“This is why good financial habits are important, and why we also spend so much time educating and working with our clients,” he said. “We focus on better financial habits with our clients, so this behavior becomes commonplace for them.”

Pesce said many groups talk a good game about coaching and financial wellness. However, in reality, the guidance from those companies often encourages clients to improve their lives by buying the firms’ products and services.

“We felt instead of just talking, we should put our money where our mouth is and start the nonprofit,” he added. “We have coaches available who do not have an agenda to sell anything. We truly are there to help people.”

One priority in coaching is to teach people how to improve their credit score.

“If you have a 500 or below credit score, life is difficult,” Pesce said. “We're trying to help get people's credit scores up over 680, but people don't know how to do that. Many people don't even know what their credit score is.”

Another example is helping people understand what the term “fiduciary” really means. Pesce said that question goes to the crux of why he and his partner started the firm more than 20 years ago.

“This is an area where the industry doesn't have a good track record,” he added. “I got irritated over the years with people calling themselves a financial planner and an investment advisor, and using these names interchangeably. For the client, it is confusing to know who really does have your best interest at heart.”

Jamail added, “It seems accountability has been missing for too long in the industry. Many people ultimately do what is in the best interest of themselves, rather than in the best interest of their clients.”

TCG also sets no financial minimums for clients. Pesce said not establishing a firm minimum was a conscious decision that grew out of his upbringing.

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“I never wanted to tell someone, ‘You're not good enough for us and you don't have enough money’,” he said. “Everyone in our entire firm feels it does not matter whether you have $500, $5 million or $50 million dollars. To the person who has $5,000, their money means as much to them as it does to the person who has $50 million.”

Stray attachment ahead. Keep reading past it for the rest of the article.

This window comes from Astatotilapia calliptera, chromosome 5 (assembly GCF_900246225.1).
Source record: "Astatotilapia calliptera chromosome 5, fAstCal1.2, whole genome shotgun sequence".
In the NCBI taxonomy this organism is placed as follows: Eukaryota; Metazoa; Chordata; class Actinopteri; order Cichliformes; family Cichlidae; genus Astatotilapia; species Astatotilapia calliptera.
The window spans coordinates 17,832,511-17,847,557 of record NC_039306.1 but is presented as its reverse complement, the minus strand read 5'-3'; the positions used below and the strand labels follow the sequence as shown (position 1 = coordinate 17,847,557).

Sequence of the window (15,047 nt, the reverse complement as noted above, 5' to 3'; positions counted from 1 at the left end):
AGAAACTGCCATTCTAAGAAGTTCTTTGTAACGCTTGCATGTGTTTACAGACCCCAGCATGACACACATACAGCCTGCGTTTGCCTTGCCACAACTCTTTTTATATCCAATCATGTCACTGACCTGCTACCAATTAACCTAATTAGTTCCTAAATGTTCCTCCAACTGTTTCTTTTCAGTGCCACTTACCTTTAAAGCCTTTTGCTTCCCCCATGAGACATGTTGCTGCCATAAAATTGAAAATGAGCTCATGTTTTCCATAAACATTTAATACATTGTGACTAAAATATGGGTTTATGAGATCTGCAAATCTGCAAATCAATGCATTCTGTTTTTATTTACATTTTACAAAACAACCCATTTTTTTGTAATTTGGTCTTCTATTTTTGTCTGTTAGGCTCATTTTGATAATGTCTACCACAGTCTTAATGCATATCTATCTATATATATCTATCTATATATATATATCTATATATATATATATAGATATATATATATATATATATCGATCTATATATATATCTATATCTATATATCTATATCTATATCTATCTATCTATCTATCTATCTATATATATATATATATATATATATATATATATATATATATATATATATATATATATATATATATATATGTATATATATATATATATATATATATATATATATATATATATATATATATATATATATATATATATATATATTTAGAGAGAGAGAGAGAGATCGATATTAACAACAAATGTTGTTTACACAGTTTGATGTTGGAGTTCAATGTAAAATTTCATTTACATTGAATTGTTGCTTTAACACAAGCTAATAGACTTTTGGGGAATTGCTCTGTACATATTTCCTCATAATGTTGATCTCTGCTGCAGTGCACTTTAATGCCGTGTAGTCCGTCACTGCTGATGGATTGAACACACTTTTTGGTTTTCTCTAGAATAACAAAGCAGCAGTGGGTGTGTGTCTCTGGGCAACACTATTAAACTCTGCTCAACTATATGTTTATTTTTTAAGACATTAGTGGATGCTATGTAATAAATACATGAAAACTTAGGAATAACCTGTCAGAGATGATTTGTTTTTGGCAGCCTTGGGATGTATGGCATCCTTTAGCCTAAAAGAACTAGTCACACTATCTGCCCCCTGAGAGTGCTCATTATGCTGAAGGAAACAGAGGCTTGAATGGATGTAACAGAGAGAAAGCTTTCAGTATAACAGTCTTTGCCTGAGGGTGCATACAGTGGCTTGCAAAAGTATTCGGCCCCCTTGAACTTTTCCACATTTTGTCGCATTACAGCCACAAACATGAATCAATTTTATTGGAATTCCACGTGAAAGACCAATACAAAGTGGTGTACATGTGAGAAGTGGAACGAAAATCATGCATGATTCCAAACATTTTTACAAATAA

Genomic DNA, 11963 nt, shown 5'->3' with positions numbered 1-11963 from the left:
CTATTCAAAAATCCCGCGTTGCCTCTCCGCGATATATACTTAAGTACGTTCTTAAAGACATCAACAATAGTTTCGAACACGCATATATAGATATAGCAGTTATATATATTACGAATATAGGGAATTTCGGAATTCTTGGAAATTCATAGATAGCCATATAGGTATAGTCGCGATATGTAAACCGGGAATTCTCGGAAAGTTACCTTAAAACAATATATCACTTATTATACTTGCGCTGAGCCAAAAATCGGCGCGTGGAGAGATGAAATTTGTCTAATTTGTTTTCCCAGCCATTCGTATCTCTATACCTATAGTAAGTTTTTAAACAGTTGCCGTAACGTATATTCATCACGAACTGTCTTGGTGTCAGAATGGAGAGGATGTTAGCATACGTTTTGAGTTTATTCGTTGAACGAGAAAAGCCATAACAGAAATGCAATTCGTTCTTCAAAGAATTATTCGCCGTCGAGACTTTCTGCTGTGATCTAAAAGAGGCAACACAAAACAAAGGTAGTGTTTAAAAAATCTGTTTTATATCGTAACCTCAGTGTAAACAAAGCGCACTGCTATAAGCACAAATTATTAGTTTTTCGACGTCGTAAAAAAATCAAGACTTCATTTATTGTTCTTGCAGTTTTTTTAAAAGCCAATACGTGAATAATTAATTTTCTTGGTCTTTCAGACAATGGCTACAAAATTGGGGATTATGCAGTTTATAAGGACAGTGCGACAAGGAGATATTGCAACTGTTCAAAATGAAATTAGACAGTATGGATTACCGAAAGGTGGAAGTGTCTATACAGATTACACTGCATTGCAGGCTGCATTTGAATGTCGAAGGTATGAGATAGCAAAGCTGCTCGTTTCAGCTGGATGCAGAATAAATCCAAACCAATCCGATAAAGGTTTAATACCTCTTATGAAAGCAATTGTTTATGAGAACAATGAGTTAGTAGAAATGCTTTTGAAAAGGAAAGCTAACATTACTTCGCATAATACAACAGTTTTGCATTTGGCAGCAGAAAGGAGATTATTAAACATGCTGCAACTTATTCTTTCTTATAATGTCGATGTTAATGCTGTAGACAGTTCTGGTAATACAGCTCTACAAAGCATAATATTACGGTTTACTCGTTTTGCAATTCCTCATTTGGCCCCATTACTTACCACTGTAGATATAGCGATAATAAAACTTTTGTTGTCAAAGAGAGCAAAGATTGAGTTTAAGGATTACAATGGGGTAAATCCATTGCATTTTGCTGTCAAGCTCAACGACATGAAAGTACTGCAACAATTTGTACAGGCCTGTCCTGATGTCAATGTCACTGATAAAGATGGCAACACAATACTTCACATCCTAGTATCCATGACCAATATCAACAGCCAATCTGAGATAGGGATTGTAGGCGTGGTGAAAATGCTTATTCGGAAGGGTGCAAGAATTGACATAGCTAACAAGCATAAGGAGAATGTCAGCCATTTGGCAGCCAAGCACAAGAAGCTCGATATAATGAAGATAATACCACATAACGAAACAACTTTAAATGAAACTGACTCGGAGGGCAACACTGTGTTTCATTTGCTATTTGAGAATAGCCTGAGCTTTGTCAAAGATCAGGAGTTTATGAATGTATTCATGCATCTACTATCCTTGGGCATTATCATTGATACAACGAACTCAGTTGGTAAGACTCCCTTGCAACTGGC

While there are only certain portfolios available to those with lower account balances, Jamail added, the firm has also developed sophisticated investment management strategies for wealthier clients. Those include estate planning, trust, wills, and tax preparation. Increasingly more of these services are being offered in-house as TCG evolves into a full-service advisory firm.

Jamail said that TCG creates a financial plan for each client. As their lives change and financial planning needs evolve, advisors hold conversations with clients and provide tools to modify those plans.

“The most effective plan is one that's tailored to the specific needs of each person we serve,” he said. “It's not an easily automated process – nor should it be, as you're working with clients on what is their livelihood. Our client service model meets each person where they are. Doing what is right for the client means tailoring the approach to them and their individual needs.”

An innovation that has proven particularly useful during the COVID-19 pandemic has been TCG’s new TeleWealthTM platform, introduced in early 2020. TeleWealthTM allows clients to schedule virtual meetings with their financial coach and conduct them remotely through telecommunications technology. Jamail compared the service to the emerging telehealth platforms now found in the medical field, except TeleWealthTM provides remote assistance for financial matters.

“Our TeleWealthTM platform provides new ways to continue connecting with our clients,” he added. “We allowed clients to reach out to us when they were more stressed, as opposed to waiting for an office hour time slot. Just because clients are behind a screen doesn't mean that we were not able to connect just as deeply with them.”

For more information on Trusted Capital Group, visit: and